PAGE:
IT MIGHT BE LOUD: No "Might" About It

This afternoon’s screening of IT MIGHT GET LOUD embodied just about everything I love and hate about going to the movies.

For starters, the Library Center Theater was arctic cold before the screening began—not because the heat was off, but because the air conditioning was on full blast. No, I’m not joking. I asked a volunteer, who explained that the theater gets Vietnam hot (okay, she didn’t say “Vietnam”) because it has no air circulation.

“Trust me,” she said, “you’ll be taking your coat off in no time. Last night, I was dying.”

Secondly, the theater has only lightly graded seating, thereby ensuring—unless you’re over six feet tall—that you’ll spend the movie looking at the back of someone’s head. I’d rather sit in the front row and crane my neck upwards. Which is exactly what I did.

And lastly, gum smackers were seated both beside and behind me: men who chomped open-mouthed at thick wads of, I believe, strawberry and grape gum. (Let me state here, in case I never again have the opportunity, that no respectable adult chews gum unless: s/he is quitting smoking; or needs to quickly expel bad breath. Every other instance is, in my opinion, socially unacceptable.)

Thank god, then, that IT MIGHT BE LOUD lived up to its title, drowning out the less refined elements around me. (Yes, I’m being facetious now.) As festival director Geoffrey Gilmore introduced the film, a documentary about three famous guitarists coming together for a jam session, the crowd became increasingly pumped.

“It’s got The Edge,” he said. (Applause.) “And Jimmy Page.” (Applause.) “And Jack White.” (Roaring applause; White was in attendance.) And then on to the opening scene, in which White fashions a guitar out of a coke bottle, a wire, and two pieces of wood. After nailing a pickup to the board and connecting it to an amp, he runs a slide across the wire, producing one hell of a riff. The audience went nuts, like I’ve never heard before. “This,” I thought, “is why people go to movie theaters.”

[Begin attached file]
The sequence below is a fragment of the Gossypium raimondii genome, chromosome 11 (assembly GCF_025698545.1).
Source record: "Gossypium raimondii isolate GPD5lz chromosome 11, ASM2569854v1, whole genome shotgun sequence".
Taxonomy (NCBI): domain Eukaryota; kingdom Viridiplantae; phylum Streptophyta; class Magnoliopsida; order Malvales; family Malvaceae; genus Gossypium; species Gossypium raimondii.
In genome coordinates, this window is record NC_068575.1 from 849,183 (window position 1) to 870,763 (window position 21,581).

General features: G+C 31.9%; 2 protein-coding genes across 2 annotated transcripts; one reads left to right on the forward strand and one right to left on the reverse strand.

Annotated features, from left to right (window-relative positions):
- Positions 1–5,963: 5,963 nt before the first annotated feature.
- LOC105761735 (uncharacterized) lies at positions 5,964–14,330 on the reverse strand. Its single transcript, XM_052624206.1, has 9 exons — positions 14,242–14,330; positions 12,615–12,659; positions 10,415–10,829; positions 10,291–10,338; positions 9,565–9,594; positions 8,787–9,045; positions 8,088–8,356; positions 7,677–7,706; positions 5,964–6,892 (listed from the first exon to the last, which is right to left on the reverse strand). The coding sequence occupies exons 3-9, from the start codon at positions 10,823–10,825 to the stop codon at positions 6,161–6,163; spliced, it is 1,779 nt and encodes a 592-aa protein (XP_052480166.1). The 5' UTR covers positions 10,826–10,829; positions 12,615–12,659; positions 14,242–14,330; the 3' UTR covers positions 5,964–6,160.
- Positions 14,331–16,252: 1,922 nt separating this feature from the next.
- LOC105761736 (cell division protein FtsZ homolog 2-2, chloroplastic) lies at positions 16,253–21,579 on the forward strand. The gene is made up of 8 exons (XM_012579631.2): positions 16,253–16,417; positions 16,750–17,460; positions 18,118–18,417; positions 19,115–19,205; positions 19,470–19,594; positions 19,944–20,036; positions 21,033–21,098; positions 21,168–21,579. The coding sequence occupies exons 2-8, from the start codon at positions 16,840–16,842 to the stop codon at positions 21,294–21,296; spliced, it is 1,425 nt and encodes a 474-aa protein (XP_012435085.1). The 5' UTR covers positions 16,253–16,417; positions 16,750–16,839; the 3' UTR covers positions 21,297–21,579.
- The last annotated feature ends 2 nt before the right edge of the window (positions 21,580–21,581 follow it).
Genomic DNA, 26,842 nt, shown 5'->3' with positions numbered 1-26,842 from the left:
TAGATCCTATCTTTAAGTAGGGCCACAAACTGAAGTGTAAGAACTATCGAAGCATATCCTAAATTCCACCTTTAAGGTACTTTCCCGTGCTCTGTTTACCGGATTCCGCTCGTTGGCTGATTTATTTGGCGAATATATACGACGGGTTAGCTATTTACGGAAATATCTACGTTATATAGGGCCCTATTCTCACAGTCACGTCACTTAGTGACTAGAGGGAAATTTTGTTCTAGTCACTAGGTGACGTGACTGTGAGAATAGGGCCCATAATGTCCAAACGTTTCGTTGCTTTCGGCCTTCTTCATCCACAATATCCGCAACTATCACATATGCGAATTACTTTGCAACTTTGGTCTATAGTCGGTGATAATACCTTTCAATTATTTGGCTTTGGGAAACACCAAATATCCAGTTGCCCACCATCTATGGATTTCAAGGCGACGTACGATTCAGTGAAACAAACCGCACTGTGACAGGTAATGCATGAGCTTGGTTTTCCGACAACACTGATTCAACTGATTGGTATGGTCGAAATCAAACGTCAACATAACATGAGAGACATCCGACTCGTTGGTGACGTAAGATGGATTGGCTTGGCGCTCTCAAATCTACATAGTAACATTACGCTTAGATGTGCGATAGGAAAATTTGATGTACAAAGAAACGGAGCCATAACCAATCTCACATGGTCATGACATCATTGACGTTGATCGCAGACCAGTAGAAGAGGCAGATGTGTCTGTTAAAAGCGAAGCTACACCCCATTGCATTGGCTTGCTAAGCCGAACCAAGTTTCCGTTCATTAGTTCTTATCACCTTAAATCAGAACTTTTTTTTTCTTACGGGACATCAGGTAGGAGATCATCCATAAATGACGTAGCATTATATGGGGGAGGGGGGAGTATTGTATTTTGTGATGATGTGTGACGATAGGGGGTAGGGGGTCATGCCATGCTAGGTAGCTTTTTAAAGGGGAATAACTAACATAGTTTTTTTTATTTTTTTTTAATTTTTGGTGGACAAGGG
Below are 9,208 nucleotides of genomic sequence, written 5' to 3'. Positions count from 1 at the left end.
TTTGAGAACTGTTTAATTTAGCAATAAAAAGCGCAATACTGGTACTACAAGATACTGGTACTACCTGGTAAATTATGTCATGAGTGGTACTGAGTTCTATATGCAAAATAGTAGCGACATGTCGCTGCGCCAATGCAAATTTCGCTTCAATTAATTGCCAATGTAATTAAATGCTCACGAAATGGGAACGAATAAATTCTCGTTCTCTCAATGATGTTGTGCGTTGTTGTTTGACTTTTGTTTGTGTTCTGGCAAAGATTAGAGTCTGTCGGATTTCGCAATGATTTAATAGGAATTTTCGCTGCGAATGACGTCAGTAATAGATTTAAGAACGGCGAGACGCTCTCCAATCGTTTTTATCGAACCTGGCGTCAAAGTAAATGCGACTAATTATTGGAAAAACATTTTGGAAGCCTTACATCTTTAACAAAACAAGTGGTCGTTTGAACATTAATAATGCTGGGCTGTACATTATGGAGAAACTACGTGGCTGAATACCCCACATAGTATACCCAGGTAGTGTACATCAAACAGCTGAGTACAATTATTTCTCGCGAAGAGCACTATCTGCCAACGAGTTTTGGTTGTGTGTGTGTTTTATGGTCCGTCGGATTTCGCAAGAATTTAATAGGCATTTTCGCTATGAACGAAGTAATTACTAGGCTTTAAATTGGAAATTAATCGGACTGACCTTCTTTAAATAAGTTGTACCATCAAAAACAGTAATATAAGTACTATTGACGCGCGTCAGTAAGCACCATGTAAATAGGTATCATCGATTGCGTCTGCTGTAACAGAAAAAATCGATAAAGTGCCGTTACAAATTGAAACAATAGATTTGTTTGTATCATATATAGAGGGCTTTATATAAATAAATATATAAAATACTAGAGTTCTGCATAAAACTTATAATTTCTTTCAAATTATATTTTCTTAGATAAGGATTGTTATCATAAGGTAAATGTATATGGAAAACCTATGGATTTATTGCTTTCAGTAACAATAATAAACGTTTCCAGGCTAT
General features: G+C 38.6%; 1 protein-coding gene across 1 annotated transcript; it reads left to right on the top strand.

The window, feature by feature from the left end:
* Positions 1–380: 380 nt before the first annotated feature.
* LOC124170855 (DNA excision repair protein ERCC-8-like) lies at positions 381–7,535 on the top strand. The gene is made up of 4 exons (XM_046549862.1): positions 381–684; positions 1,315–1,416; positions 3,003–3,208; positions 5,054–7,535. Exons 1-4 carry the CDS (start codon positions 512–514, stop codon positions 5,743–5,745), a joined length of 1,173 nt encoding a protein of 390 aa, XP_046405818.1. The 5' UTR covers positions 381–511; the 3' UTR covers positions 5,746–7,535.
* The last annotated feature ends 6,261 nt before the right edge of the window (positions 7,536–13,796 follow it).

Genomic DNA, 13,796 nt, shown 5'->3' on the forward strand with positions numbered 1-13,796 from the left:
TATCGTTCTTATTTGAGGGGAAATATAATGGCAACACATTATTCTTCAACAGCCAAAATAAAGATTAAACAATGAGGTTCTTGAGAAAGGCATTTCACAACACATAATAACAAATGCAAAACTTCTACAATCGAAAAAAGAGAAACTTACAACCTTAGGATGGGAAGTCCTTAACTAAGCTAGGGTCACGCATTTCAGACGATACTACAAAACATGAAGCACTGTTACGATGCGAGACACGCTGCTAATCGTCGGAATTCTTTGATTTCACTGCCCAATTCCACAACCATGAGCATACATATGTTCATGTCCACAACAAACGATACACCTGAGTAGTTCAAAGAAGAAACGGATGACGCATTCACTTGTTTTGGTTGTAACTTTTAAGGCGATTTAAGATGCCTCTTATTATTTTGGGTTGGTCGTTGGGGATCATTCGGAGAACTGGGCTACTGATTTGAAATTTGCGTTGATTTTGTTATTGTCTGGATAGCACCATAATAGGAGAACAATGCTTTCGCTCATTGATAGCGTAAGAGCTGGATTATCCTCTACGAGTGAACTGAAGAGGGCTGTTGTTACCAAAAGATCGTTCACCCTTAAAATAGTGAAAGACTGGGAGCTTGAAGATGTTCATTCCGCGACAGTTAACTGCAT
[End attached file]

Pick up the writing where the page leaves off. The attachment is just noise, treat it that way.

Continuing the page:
Director Davis Guggenheim’s previous film, AN INCONVENIENT TRUTH, had premiered in the very same room three years earlier. IT MIGHT GET LOUD posed similar narrative challenges and, in lesser hands, would have collapsed under the weight of the film’s conceit and ended up like an episode of VH1 Legends. Instead, it’s a surprisingly engrossing look at two legendary guitarists and a third one who hopes to be legendary someday. (In case you’re wondering, this praise come from someone who isn’t even much of a Zeppelin, U2 or White Stripes fan.)

There’s no “might” about IT MIGHT BE LOUD. It is loud. Sitting in the front row left my ears ringing. More than anything, though, the film is a love story that sent shivers up my spine several times—when a lick from The Edge filled the theater, for instance, or when their favorite guitars were filmed as if the instruments were naked women.

Come to think of it, there’s no skin at all in this rock film. That I only now just realized that, two hours after the film ended, is a testament to Guggenheim’s skill.